In July 2020, the Schrems II decision issued and the European Commission’s adequacy decision for the EU-US Privacy Shield Framework was invalidated. Further, and broader than the invalidation of Privacy Shield adequacy decision, the Schrems II judgement found that US surveillance measures interfered with what are considered “fundamental rights” under EU law, i.e., the rights to respect for private and family life, including communications, and the protection of personal data.
Following Schrems II, companies reevaluated their policies and practices surrounding the transfer of personal information out of the EU, and the safeguards (under the GDPR) that they rely on for those cross-border data transfers. While there has been some guidance, there has been no replacement for the EU-US Privacy Shield, and US surveillance practices remain a problem under the GDPR. Since then, more decisions have issued, making it even harder for companies that thought they had a solution. For example, we reported a few weeks ago that while Google was transferring Google Analytics data to US servers for processing – purportedly under the belief that the data was not personal information, and thus did not fall under the GDPR – an Austrian data regulator recently found Google’s practice to violate the GDPR. According to the Austrian data regulator, because Google uses IP addresses and cookie data identifiers to track information about web site visitors, that data is personal information.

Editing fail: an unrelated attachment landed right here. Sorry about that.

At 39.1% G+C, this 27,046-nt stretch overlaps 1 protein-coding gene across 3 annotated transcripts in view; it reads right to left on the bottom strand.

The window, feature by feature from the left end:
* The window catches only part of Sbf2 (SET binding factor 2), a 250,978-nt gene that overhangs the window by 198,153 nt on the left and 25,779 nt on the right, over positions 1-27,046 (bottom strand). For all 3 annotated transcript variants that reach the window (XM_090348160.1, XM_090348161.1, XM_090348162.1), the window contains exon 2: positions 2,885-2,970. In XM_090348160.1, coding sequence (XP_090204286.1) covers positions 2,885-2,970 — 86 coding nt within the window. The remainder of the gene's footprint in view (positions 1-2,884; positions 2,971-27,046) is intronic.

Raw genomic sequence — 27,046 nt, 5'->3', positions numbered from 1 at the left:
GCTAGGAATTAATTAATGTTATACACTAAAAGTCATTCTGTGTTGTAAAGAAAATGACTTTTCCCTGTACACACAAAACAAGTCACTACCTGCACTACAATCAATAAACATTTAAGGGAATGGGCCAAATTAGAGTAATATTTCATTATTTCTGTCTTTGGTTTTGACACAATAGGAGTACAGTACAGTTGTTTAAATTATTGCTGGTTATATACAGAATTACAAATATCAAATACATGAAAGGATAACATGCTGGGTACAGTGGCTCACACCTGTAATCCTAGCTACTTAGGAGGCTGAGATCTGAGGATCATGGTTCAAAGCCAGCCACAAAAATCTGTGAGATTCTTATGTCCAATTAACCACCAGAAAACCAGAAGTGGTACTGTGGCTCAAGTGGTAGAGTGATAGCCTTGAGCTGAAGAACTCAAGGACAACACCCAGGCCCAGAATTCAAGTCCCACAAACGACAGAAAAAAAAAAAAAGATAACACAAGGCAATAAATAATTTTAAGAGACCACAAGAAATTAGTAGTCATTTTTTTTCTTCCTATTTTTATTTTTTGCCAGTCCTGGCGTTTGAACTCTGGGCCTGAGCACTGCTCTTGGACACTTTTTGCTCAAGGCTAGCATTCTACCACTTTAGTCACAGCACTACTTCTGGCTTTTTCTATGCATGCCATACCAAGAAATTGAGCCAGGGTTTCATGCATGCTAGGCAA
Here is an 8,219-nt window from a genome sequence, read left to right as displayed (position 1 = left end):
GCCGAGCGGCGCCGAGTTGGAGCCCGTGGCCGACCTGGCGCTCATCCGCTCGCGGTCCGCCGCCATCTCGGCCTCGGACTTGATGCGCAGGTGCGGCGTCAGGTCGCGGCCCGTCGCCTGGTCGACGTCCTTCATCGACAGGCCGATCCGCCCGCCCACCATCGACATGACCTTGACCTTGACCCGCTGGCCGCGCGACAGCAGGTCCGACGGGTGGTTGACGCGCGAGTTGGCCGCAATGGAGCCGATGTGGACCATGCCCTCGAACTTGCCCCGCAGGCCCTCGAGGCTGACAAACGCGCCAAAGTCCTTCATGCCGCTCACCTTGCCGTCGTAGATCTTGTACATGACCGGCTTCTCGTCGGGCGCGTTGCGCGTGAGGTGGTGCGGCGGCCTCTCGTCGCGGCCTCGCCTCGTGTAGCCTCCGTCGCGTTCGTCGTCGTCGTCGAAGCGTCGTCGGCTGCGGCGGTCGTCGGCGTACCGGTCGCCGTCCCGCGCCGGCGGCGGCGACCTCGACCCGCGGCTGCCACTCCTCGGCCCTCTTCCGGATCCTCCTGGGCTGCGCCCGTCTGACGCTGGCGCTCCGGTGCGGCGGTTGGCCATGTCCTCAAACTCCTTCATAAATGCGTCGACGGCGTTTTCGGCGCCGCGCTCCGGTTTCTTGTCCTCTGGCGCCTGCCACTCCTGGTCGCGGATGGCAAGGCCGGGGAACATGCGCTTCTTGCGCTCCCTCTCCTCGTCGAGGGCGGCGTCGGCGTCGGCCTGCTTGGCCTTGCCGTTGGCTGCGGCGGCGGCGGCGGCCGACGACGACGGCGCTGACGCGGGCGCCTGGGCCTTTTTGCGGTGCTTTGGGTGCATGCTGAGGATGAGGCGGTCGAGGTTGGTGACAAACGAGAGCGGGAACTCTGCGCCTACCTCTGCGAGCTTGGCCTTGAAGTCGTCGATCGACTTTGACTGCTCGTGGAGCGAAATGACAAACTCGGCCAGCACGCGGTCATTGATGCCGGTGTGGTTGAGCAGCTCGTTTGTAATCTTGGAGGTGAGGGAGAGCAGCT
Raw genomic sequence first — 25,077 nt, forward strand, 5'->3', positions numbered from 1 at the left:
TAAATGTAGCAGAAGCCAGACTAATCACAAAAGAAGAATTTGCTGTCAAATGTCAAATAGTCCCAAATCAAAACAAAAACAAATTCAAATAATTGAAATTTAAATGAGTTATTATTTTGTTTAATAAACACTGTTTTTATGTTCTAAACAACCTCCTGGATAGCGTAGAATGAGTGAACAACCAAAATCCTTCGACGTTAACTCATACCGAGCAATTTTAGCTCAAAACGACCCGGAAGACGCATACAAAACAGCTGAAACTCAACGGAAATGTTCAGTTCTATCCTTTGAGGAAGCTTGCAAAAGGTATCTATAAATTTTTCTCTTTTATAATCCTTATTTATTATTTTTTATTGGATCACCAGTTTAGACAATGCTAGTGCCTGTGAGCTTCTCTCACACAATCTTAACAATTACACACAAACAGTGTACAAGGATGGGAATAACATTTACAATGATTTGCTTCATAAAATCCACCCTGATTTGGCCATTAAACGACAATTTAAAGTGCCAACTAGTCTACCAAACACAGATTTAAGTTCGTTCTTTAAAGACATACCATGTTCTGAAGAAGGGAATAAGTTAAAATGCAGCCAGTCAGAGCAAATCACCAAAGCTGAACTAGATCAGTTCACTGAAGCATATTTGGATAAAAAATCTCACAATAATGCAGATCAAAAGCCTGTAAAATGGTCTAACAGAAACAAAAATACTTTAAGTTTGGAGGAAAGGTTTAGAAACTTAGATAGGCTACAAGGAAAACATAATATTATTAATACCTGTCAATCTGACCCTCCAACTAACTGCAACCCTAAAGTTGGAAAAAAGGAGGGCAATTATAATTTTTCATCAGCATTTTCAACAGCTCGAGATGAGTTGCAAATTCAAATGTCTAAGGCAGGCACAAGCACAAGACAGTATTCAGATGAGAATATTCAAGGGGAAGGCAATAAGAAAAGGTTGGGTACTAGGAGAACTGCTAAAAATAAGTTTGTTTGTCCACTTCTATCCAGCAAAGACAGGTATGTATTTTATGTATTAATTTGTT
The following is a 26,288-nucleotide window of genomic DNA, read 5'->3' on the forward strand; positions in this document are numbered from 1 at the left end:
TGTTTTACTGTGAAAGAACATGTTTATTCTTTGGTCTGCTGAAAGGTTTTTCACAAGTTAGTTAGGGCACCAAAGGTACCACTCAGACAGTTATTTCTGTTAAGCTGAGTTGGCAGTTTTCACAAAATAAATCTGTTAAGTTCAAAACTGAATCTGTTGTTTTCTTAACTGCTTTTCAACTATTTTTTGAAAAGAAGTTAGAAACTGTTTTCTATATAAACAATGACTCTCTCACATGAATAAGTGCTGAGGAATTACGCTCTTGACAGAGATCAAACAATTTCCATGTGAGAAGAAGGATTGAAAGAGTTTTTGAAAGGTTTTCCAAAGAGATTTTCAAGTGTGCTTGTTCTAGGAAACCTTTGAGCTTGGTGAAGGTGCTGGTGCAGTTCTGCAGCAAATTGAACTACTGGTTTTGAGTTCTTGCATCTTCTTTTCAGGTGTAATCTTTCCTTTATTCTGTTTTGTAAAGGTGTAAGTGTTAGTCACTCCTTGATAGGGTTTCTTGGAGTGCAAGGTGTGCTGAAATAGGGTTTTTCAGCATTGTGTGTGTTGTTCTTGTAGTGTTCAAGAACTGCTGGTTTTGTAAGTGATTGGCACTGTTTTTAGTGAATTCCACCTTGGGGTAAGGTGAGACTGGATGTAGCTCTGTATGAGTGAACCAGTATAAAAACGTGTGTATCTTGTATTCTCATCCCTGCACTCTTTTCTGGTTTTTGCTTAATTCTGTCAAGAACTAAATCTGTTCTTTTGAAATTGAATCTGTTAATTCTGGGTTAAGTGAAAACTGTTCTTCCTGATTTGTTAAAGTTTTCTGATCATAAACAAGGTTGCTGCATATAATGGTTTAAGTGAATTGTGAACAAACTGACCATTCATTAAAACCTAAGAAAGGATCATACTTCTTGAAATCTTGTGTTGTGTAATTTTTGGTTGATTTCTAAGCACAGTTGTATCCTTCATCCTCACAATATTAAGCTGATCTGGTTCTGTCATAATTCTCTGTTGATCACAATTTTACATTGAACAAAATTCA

This put a lot of the big US tech companies in a tough situation. While some thought a solution to this was to move processing of personal information about European subjects to the EU, Meta has recently taken a different stance—stating in its annual report last Thursday, February 3, that it is considering shutting down Facebook and Instagam in Europe if it can’t keep transferring data back to the U.S. The annual report states, on page 9:
In August 2020, we received a preliminary draft decision from the Irish Data Protection Commission (IDPC) that preliminarily concluded that Meta Platforms Ireland’s reliance on SCCs in respect of European user data does not achieve compliance with the General Data Protection Regulation (GDPR) and preliminarily proposed that such transfers of user data from the European Union to the United States should therefore be suspended. We believe a final decision in this inquiry may issue as early as the first half of 2022. If a new transatlantic data transfer framework is not adopted and we are unable to continue to rely on SCC’s or rely upon other alternative means of data transfers from Europe to the United States, we will likely be unable to offer a number of our most significant products and services, including Facebook and Instagram, in Europe, which would materially and adversely affect our business, financial condition, and results of operations.
Some news outlets have reported this as a “threat.” In fact, a European lawmaker, Axel Voss, went so far as to call it “blackmail”: “#META cannot just blackmail the EU into giving up its data protection standards, leaving the EU would be their loss.” That said, the statement does not read like a threat in the annual report. It comes across as a matter-of-fact statement, i.e., if Meta cannot figure out any way to comply with the GDPR, it is going to have to stop transferring the restricted data from Europe to the United States. It would seem that a lot of US companies would have similar statements in their annual reports – which is, we may have to stop transferring personal information from the EU to the US and there are only two ways to do this: (1) keep processing the data, but process it outside the US (in the EU, or a country without data surveillance issues like in the US), or (2) stop processing the data/serving the EU market. Obviously the former takes a lot more time, effort, money and planning, even if it is a long-term solution for some entities. It will be interesting to see how this plays out.